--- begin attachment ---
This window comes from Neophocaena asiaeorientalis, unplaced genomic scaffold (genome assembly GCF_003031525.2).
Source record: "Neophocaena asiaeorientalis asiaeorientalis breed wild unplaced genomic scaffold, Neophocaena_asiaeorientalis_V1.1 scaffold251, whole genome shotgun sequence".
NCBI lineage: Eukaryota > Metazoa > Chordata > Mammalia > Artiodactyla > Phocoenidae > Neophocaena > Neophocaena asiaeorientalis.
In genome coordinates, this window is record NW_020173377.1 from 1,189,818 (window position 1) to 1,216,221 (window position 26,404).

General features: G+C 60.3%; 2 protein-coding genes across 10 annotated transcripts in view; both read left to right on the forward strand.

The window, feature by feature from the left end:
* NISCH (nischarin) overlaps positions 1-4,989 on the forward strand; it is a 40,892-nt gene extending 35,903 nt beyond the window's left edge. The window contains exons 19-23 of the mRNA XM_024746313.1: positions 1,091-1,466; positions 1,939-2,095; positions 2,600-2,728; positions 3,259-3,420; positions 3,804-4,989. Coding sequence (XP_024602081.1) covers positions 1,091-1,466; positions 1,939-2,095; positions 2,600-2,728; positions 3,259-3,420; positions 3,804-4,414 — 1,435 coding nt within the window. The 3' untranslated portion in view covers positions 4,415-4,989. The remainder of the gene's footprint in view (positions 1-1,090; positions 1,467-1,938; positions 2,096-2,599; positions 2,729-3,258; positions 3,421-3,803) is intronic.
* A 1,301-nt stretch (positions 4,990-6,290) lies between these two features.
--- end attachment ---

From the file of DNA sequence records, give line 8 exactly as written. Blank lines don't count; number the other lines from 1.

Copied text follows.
* A 1,301-nt stretch (positions 4,990-6,290) lies between these two features.